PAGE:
For many travelers, taking a group tour is too difficult. Perhaps mobility issues make it difficult to keep up with the highly organized and exhausting group itinerary. Perhaps the flights to meet up with tour groups are so exhausting that it is impossible to enjoy the rest of the trip. Or possibly the planned approach to a guided tour is no longer attractive. If you fall into one of these categories, does this mean you have to hang up your travel gear?
When traveling with a group of tourists is no longer a good option for you, take the time to re-evaluate your travel preferences. There are many ways to see the world, many types of tour groups, and many new technologies available that can help you continue to travel, on your terms.
Plan a trip on your own
Consider “basing your home” on a rental cabin, hotel, or resort, using guides, local guides, taxi rides, and day tours to help you get to the places you want to see. This approach requires a bit of advance planning, but there are many resources available to help you. You can probably find local English-speaking guides through the tourist office of the country, state, or province you want to visit. A good travel agent can help you with the logistics. If you don’t want to drive, a hotel may be a better base of operations for you than a country house.
Visit places close to family and friends
This does not mean that you should stay with family members, but you will be able to take advantage of your local knowledge to help you decide where to stay and which attractions to visit. Some travelers build their entire vacation around family events, like weddings and graduations, and have a lot of fun getting to know the places their family members call home.
Choose a hotel or resort that offers activities and day trips
For example, in Mexico’s Riviera Maya, many hotels and resorts offer day trips with transportation to local attractions, including ecological parks, Tulum Mayan ruins, and adventure parks. There are many hotels and resorts around the world that offer similar opportunities.
Find a tour operator or cruise line that offers slower-paced itineraries
Some tour companies and cruise lines offer itineraries that are suitable for slow walkers. For example:
Road Scholar offers tours at various levels of activity. Road Scholar’s ‘4’ activity level would probably be a stretch for travelers with mobility impairments, but its ‘1’ and ‘2’ tours would probably work for most gentle walkers.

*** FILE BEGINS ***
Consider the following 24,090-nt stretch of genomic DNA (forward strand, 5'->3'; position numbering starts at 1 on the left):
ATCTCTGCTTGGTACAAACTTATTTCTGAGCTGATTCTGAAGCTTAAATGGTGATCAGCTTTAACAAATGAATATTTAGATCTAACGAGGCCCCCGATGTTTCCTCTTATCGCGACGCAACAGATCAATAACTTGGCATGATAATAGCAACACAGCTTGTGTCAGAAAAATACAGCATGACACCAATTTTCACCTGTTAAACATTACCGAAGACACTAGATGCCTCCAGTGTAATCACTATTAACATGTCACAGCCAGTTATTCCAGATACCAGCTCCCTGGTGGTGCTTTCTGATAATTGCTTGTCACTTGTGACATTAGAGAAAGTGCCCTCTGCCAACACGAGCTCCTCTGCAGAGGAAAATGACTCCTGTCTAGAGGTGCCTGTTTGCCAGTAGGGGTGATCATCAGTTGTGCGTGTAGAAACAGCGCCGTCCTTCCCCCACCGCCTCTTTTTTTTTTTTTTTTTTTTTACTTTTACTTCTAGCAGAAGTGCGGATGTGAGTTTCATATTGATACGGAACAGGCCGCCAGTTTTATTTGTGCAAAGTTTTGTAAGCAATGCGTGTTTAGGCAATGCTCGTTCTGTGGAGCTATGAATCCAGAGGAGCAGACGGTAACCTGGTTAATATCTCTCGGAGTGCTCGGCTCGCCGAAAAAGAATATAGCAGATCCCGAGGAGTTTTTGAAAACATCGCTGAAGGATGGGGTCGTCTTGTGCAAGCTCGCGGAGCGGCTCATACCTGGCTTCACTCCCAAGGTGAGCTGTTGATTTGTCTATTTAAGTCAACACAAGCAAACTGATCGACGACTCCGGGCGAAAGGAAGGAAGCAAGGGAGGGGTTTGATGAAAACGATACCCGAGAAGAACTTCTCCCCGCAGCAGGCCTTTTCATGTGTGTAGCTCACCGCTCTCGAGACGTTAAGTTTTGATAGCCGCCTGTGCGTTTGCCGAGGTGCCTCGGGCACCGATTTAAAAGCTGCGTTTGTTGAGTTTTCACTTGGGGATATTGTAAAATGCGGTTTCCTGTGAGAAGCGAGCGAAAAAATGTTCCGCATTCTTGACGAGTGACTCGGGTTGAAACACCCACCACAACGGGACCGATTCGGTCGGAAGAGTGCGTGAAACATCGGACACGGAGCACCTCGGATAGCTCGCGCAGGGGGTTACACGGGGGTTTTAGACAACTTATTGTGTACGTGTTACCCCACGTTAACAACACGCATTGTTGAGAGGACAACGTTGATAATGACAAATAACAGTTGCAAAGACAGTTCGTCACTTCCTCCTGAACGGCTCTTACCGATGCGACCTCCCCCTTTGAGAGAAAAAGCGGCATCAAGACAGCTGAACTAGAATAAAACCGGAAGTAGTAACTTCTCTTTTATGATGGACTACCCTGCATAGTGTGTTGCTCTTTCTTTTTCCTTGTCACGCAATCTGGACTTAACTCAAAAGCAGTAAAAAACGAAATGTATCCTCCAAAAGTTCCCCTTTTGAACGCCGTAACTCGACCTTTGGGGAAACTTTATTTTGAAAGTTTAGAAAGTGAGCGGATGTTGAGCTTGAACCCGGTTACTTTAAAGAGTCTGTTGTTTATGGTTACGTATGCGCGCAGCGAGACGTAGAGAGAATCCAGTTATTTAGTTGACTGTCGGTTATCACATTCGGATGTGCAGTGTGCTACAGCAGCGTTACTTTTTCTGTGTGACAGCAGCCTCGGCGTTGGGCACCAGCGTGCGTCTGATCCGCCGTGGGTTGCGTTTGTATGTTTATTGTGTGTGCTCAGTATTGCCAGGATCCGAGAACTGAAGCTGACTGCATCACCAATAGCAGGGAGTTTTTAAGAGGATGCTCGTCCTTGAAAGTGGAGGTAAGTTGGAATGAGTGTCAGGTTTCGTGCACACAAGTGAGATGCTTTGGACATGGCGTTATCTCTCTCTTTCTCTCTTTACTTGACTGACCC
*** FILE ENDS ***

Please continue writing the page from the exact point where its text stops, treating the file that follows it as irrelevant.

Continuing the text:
Slow Travel Tours is a group of European tour operators offering tours that offer the best of Europe’s culture and cuisine through hands-on experiences, demonstrations, and authentic adventures. Many of these tours and day trips can be customized so that you can travel at your own pace.
AMA Waterways offers “gentle walker” shore tours on many of its river cruises.
( Tip: Look at the itinerary for a tour of a place you have already visited. This will help you know how much the tour operator expects participants to do each day)
Be closer to home
If flying across the country tires you so much that it ruins your trip, choose a closer destination to be able to drive or take the train.
Use technology to personalize your trip
Mobile phone apps can help you find your way through cities and parks on your own. You can find travel apps for iPhones, iPads, and Android phones to help you convert currencies, translate menus, take city walking tours, and navigate airports.
Podcasts can help you visit museums, attractions, and historic cities at your own pace. Use your MP3 player or iPod to listen to one of the hundreds of podcasts available. Some museums, such as the New York City Museum of Modern Art, the Royal Museum of the Air Force in London, and the Vienna Hofburg, offer free MP3 audio tours. You can also find free and low-cost podcasts and MP3 audio tours at tourist offices or online.
Segway tours are available in many cities, including Washington, DC, Honolulu, Orlando, Paris, Berlin, and Budapest. You won’t have to worry about keeping up with the group while riding a self-balancing Segway.
The bottom line
Focus on what you can do and what you want to do, and build your journey from there. You don’t have to climb every bell tower or see every museum exhibit to enjoy a destination. You can travel at your own pace, at your own pace, in many different countries.